I don’t feel that sense of outrage so strongly now, in part because of what a new generation of social-justice-oriented Humanists have achieved, myself among them. Through our unwillingness to accept a disconnected and unconcerned “Humanist” movement, we have shifted the agendas of major national Humanist organizations toward a more forceful engagement with political and social questions – and if I can claim some credit for encouraging that shift, then Temple of the Future can be considered a success. Personally, I view it as a success: in the decade since I began this blog I was invited to join the Patheos network (this began as a self-funded enterprise with no readers!), have come to be a known voice within the Humanist movement, have made a career as a professional Humanist, and have said many of the things I wanted to say. Good job, blog!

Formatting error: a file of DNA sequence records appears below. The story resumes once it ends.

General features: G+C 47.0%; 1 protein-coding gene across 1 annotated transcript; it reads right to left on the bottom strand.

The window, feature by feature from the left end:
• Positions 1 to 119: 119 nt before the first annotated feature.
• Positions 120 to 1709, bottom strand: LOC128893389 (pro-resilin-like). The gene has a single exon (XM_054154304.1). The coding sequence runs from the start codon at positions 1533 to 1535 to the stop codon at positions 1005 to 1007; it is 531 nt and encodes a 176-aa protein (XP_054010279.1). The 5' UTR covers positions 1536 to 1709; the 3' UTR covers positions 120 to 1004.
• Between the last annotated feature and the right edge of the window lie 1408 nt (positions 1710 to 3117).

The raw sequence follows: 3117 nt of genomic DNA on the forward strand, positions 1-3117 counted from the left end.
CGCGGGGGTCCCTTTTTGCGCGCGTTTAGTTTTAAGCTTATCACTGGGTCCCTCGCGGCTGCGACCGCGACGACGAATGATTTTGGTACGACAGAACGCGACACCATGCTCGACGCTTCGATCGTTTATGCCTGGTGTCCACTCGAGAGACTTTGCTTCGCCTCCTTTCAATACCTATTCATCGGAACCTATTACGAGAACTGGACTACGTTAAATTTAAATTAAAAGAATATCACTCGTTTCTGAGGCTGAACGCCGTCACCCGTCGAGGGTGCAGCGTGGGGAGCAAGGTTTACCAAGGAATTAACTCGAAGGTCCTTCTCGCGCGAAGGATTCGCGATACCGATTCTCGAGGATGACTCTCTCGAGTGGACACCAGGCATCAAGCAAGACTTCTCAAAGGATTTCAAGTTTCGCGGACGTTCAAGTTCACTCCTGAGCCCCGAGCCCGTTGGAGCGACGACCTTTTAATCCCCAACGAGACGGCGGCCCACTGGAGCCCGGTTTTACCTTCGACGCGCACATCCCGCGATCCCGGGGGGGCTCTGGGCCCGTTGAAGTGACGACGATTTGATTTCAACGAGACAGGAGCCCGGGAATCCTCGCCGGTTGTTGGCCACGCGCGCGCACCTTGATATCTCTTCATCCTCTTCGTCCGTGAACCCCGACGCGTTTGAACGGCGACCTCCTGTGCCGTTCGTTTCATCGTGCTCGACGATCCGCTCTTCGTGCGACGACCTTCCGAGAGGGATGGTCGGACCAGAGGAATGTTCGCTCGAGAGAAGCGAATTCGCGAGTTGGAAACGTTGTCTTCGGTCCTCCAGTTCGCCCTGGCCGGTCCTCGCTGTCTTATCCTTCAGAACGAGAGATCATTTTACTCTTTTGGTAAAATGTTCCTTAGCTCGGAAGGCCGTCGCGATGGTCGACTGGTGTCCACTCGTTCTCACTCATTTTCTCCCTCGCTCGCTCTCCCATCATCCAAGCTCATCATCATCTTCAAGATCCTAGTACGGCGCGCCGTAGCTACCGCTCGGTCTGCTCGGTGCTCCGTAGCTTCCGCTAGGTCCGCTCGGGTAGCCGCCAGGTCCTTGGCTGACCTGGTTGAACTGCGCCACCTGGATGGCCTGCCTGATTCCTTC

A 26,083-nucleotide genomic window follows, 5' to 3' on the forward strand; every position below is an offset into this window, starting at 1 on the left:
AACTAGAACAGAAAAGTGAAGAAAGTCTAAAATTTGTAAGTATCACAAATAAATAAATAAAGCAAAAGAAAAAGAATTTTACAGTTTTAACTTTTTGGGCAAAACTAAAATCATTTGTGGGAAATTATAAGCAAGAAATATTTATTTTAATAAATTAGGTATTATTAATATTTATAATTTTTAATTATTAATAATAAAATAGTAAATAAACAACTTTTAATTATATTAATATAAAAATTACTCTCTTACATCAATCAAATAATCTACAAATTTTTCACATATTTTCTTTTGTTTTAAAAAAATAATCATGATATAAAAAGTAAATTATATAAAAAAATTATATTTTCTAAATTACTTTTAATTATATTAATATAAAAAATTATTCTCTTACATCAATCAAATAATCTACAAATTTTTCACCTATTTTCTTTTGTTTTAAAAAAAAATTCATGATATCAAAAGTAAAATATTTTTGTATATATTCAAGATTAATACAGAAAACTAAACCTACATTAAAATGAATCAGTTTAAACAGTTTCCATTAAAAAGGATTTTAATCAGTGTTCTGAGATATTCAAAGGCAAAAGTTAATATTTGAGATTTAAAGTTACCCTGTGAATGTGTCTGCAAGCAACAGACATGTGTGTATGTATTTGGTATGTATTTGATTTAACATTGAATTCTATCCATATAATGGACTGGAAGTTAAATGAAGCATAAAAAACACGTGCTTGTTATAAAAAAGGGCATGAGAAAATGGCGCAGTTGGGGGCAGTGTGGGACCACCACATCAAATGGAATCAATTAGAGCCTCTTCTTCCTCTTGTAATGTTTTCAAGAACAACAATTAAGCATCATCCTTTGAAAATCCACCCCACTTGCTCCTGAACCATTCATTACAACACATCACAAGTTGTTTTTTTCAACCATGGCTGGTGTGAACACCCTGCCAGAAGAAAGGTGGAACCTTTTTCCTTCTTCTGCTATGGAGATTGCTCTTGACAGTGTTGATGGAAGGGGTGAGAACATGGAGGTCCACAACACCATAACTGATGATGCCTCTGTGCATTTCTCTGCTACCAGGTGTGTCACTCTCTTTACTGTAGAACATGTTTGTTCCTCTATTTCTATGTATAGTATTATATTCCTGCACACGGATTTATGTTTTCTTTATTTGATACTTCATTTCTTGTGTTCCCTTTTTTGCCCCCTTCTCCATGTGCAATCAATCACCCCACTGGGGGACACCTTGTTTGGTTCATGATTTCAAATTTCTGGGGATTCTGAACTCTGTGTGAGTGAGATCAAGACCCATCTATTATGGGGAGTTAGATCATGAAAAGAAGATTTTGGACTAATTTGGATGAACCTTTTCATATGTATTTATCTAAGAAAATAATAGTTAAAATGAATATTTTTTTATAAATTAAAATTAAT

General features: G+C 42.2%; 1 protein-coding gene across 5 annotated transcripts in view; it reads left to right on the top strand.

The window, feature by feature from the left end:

There are two turning points I want to reflect on as I close this blog. The first is when I discovered that I might have a career as professional Humanist clergy. This would have seemed to first-post me as something of an oxymoron, but now it is my life: as Leader of the Ethical Society of St. Louis I help develop and direct a large community of Humanists the likes of which I could not have easily imagined when I began this blog. We do incorporate the arts, music, the emotions, and even the spiritual, in an attempt to create a community which is open to all aspects of human experience – and we do it well. I’m proud of the community I serve, and astonished that I was able to turn the passion of this blog into an actual career. I feel incredibly lucky. You can read all my posts referencing my congregation here.